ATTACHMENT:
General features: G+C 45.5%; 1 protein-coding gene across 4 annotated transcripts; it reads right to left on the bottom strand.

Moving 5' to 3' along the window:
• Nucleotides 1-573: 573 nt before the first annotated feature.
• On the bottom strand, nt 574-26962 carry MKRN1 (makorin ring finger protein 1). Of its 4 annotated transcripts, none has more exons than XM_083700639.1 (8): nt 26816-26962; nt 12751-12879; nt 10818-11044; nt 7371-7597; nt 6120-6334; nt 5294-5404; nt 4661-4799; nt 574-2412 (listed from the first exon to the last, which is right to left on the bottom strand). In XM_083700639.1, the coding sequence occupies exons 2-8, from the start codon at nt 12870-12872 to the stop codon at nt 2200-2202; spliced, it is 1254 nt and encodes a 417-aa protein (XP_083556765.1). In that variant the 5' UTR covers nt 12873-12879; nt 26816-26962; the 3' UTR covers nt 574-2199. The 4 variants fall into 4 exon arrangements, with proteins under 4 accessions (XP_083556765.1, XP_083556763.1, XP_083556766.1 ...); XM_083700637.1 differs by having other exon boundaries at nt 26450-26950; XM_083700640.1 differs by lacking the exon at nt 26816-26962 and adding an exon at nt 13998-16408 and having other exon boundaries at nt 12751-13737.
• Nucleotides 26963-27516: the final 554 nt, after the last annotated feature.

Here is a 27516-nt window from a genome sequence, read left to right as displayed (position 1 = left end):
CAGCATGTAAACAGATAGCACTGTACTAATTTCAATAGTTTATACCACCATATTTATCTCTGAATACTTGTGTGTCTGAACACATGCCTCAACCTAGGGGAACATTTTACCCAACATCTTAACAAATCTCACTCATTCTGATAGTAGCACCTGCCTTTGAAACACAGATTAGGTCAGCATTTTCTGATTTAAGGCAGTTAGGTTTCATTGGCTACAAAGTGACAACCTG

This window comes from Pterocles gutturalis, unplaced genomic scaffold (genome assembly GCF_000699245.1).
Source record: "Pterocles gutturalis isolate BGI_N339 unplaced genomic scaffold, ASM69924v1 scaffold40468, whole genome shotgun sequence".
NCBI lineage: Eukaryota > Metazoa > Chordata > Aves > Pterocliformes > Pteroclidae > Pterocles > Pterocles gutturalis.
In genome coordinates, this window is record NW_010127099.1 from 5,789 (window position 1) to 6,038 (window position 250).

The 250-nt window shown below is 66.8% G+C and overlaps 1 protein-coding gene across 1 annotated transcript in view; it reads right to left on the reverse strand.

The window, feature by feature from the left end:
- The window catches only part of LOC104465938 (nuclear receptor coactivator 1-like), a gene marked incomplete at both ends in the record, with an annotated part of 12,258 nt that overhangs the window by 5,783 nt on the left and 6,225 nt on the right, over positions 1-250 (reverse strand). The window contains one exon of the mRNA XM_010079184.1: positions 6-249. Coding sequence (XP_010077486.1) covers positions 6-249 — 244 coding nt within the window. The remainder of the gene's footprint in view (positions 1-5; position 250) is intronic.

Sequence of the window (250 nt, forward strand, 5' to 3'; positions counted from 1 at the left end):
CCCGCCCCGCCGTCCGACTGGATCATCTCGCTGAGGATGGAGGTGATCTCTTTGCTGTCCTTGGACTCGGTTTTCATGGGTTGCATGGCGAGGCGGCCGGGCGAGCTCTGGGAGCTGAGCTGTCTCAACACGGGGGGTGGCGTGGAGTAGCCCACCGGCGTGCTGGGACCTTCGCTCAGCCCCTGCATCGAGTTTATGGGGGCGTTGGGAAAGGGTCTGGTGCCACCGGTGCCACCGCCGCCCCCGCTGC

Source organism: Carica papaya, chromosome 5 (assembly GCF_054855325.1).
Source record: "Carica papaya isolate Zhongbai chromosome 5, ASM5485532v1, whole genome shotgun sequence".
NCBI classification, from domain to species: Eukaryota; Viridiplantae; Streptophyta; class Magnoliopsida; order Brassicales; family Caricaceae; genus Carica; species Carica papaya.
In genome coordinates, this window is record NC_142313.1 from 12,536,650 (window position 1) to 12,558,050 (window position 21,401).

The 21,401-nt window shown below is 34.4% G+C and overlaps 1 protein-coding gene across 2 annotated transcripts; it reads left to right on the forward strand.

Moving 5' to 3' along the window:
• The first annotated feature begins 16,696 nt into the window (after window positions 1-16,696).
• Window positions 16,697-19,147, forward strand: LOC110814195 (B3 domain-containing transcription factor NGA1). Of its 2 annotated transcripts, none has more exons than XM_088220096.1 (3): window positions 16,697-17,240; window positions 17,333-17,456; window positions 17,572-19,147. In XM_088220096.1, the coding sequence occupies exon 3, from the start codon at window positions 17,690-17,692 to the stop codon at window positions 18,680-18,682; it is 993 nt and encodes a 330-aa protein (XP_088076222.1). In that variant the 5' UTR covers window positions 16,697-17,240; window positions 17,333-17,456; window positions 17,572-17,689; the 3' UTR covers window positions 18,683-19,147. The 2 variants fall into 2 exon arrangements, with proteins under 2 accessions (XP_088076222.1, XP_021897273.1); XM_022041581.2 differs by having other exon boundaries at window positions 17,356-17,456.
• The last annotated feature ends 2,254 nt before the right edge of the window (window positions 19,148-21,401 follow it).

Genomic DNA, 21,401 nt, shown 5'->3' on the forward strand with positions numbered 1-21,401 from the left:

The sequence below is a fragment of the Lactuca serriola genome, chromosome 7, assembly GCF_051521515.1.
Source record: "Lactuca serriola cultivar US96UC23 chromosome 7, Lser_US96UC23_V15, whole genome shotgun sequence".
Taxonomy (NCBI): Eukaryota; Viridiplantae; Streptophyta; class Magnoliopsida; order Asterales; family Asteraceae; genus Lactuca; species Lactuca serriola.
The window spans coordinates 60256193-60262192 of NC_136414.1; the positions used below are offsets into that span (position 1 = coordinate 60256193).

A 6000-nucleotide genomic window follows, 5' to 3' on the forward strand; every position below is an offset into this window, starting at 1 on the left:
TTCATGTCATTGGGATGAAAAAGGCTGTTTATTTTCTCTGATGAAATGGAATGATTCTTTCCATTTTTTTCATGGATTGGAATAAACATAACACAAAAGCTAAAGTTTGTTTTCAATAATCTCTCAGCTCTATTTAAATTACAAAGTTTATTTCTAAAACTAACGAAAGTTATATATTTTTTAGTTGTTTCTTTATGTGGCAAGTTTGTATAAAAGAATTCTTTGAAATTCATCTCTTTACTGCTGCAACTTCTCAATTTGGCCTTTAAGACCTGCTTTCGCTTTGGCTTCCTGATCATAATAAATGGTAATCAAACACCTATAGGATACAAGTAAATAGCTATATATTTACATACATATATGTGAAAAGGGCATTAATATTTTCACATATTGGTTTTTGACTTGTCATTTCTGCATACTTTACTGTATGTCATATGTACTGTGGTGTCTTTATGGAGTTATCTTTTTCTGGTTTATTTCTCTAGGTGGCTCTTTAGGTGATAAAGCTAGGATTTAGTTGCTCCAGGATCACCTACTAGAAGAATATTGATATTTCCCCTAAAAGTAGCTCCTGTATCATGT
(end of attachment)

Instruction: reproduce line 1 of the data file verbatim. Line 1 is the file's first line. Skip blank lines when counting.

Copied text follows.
General features: G+C 45.5%; 1 protein-coding gene across 4 annotated transcripts; it reads right to left on the bottom strand.